2020欧洲杯网站The terraces are so steep and the paths so narrow that not even donkeys or mules can be used. The workers are nicknamed “contadini volanti” – “flying farmers” because of the vertiginous slopes they negotiate.
The dearth of tourists has affected the other part of Mr Aceto’s business – daily tours of the lemon terraces.
Visitors are shown how the lemon trees grow in the shade of trellises and can taste the limoncello and jams that the farm makes.
But the visitors are gone – the streets of Amalfi, the town that gives the entire coast its name, are all but deserted.
Italy is easing its two-month lockdown but there are further challenges to face – under health regulations, lemon farmers will have to disinfect their premises, a costly undertaking for companies that are already struggling financially.
It is not just the Covid-19 crisis that is hurting the lemon farmers. Their terraces were lashed by intense storms over the winter, causing landslides and the collapse of stonewalls.
The walls have to be rebuilt by hand, which is time-consuming and expensive. So many walls need attention that Mr Aceto half-jokes: “We really need a Marshall Plan for the whole coast.”
Daniele Milano, the mayor of Amalfi, said: “Economically we have been hit very hard, but we cannot quantify the damage yet since we cannot see the light at the end of the tunnel.”
2020欧洲杯网站The town’s annual budget is €12 million, €7 million of which comes from tourism. “This year those €7 million will be lost,” said the mayor.
The whole tourism model will have to be reconsidered, he says. The cruise ships are gone and international travelers cannot yet return to Italy.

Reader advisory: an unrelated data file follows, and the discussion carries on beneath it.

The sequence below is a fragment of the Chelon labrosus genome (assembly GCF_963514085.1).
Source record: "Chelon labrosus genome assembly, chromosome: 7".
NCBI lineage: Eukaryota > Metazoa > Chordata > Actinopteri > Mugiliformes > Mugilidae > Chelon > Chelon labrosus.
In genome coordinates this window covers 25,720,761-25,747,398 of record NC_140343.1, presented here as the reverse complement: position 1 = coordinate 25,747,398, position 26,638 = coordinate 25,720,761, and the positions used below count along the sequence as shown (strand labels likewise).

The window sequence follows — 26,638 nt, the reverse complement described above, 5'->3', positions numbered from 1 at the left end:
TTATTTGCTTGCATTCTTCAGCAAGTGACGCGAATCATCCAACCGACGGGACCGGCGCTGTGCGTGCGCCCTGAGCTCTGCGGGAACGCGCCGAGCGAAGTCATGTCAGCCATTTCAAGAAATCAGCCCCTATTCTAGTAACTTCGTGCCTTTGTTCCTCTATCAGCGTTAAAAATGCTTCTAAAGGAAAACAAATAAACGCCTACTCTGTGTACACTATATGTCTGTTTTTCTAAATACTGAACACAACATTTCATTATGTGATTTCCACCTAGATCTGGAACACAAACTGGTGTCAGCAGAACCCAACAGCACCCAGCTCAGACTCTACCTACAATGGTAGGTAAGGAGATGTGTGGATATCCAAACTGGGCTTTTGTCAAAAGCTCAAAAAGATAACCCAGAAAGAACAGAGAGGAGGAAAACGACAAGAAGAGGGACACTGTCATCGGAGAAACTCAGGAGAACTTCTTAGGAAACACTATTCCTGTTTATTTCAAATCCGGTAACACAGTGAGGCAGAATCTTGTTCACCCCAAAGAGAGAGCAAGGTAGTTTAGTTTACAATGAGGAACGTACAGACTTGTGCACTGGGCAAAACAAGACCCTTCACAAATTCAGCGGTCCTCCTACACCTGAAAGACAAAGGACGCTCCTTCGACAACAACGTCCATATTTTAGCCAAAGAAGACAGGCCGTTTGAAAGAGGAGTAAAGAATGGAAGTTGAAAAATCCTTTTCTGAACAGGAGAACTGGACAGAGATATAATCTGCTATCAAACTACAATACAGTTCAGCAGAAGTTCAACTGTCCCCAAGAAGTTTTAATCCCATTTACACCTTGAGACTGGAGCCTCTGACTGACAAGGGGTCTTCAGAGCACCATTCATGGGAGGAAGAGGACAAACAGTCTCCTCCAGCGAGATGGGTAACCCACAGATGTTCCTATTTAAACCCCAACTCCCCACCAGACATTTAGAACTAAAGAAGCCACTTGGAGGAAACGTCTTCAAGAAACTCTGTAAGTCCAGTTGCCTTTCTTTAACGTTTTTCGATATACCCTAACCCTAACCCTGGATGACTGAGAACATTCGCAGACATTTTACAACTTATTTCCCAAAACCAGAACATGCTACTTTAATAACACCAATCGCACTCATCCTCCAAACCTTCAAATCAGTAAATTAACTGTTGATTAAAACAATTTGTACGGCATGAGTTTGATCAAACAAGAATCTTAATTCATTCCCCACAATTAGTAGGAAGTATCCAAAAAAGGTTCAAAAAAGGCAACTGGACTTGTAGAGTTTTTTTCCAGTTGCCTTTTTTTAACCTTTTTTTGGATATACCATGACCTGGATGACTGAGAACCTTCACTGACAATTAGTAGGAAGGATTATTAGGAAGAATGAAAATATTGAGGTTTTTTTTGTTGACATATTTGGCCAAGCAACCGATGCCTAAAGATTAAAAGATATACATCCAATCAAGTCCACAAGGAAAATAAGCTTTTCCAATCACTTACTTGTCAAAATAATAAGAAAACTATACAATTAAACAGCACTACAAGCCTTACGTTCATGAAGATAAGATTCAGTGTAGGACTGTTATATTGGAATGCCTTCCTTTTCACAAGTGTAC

Even Italians are not allowed to travel between the country’s 20 regions. So for the moment, the only tourists who can access the Amalfi Coast are those from the region of Campania, which encompasses the World Heritage area.
2020欧洲杯网站The towns along the coast are characterised by compact piazzas, narrow houses and tiny alleyways - all of which makes social distancing very hard. “Here on the coast we are very cramped,” said the mayor.
2020欧洲杯网站The crash of the local economy has caused hardship for many people.
2020欧洲杯网站“Two hundred families have applied for financial help to buy food. That is 10% of the population. We have set up a social help system whereby food supplies are delivered to the door of those in difficulty,” said Mr Milano.
The Amalfi Coast – once an independent maritime republic – retains a strong sense of community, despite its daily invasion by tourists.
“That sense of community has been strengthened by the pandemic. We know we have to get through this together,” said Andrea Ferraioli, president of the Amalfi Coast Tourist Board.
2020欧洲杯网站There are a few plus sides to the dearth of tourists and unaccustomed tranquility.
“People are paying more attention to their houses and gardens. Nature is thriving. The sea has never looked so clean – we see dolphins swimming and the occasional whale.” But the local economy has taken a huge hit as a result of the virus.
“Our economy is based almost exclusively on tourism, mainly from North America and northern Europe. All bookings have been cancelled. We know the government cannot bail us out,” said Mr Ferraioli, who runs a hotel. “Now we are looking ahead to 2021. This year is lost.”